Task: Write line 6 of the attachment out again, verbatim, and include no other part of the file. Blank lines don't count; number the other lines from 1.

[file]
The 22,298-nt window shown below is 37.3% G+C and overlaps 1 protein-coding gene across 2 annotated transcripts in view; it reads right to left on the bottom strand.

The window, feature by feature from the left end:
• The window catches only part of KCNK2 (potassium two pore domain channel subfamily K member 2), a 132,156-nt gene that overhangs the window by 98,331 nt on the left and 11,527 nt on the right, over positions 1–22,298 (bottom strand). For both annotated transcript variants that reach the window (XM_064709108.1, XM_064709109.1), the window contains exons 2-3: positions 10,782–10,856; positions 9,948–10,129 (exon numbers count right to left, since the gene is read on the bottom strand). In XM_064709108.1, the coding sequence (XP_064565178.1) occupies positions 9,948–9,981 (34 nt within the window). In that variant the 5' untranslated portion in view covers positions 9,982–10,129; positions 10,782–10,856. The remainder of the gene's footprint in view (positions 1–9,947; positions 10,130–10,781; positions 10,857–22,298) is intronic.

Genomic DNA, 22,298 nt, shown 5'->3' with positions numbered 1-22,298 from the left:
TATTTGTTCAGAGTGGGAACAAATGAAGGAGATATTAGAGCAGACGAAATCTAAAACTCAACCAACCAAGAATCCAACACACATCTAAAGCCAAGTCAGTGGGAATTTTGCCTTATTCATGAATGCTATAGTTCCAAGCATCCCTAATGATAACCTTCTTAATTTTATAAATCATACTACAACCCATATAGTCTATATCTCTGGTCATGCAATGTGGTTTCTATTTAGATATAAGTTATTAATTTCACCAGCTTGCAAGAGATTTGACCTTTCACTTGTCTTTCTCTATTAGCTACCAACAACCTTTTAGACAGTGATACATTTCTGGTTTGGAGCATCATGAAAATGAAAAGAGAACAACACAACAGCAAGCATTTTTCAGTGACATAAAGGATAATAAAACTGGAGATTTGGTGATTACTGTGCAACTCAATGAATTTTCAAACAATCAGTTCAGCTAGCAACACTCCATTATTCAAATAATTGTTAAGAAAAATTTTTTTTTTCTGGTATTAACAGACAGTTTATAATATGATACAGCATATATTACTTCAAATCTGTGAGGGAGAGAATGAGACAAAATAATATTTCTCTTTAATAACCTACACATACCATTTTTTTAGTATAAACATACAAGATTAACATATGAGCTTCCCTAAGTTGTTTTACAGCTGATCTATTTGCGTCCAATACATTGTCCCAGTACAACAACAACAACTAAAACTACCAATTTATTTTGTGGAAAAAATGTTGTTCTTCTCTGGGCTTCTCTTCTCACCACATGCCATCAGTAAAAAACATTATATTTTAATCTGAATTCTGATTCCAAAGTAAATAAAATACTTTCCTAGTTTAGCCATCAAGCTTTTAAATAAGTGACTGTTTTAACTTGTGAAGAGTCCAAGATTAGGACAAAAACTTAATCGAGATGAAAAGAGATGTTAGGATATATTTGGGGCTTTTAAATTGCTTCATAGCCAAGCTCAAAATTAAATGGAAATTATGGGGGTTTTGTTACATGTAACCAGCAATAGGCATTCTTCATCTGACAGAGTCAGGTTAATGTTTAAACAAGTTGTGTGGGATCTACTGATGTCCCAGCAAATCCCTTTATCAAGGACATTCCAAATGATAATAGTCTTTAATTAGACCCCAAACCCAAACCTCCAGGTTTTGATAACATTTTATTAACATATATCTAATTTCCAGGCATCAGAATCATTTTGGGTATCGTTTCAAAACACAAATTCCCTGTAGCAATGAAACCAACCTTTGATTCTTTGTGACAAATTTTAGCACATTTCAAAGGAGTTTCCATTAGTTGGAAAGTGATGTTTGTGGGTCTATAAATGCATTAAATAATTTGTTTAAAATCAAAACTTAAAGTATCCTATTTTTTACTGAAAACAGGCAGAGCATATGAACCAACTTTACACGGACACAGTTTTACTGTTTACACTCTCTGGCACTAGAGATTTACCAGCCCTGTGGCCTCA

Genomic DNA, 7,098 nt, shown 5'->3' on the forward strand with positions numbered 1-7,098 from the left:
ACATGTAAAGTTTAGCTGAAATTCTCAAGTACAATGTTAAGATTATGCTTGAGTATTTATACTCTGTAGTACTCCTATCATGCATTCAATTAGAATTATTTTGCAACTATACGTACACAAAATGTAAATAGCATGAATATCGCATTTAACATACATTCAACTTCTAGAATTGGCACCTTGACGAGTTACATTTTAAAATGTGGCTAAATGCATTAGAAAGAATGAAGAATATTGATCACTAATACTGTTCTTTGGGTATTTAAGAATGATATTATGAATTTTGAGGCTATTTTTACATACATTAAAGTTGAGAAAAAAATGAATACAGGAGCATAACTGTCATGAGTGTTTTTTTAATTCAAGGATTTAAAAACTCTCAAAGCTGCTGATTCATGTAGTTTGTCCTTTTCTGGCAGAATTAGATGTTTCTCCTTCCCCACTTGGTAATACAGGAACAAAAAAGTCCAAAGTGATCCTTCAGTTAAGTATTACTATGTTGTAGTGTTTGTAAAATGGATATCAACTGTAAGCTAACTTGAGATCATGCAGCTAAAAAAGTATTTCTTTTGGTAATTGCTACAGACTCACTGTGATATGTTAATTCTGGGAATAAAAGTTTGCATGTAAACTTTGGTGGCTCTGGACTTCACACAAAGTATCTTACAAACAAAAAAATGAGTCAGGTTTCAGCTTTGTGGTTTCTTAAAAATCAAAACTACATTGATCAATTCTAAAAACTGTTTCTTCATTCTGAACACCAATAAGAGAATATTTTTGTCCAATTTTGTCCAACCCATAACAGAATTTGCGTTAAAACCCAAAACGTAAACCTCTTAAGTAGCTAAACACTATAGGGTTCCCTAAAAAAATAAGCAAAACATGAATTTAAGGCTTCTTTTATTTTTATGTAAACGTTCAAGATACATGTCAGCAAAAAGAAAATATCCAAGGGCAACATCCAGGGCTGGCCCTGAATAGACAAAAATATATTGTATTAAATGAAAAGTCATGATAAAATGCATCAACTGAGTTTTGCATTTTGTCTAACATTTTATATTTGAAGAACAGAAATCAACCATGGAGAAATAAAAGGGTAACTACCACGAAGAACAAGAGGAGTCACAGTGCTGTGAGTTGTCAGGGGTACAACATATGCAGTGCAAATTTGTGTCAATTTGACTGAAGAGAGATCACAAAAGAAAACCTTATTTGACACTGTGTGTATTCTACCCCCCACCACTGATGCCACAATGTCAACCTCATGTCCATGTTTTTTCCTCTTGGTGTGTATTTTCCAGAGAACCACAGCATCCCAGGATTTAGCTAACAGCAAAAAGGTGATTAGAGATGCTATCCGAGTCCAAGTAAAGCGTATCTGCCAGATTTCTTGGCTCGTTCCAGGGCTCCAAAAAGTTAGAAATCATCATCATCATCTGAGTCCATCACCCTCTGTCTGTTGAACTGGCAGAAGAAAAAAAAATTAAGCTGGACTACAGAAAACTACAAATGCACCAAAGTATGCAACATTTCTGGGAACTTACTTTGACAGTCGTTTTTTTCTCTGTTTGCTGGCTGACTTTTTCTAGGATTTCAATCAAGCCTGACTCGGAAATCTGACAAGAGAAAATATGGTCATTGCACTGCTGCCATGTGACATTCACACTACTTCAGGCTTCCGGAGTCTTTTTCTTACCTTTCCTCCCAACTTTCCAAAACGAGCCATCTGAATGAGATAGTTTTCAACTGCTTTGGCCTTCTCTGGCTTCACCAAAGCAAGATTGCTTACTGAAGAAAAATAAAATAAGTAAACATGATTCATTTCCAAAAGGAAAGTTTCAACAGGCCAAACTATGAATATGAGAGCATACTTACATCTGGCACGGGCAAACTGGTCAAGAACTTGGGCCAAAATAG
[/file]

Genomic DNA, 7,098 nt, shown 5'->3' on the forward strand with positions numbered 1-7,098 from the left: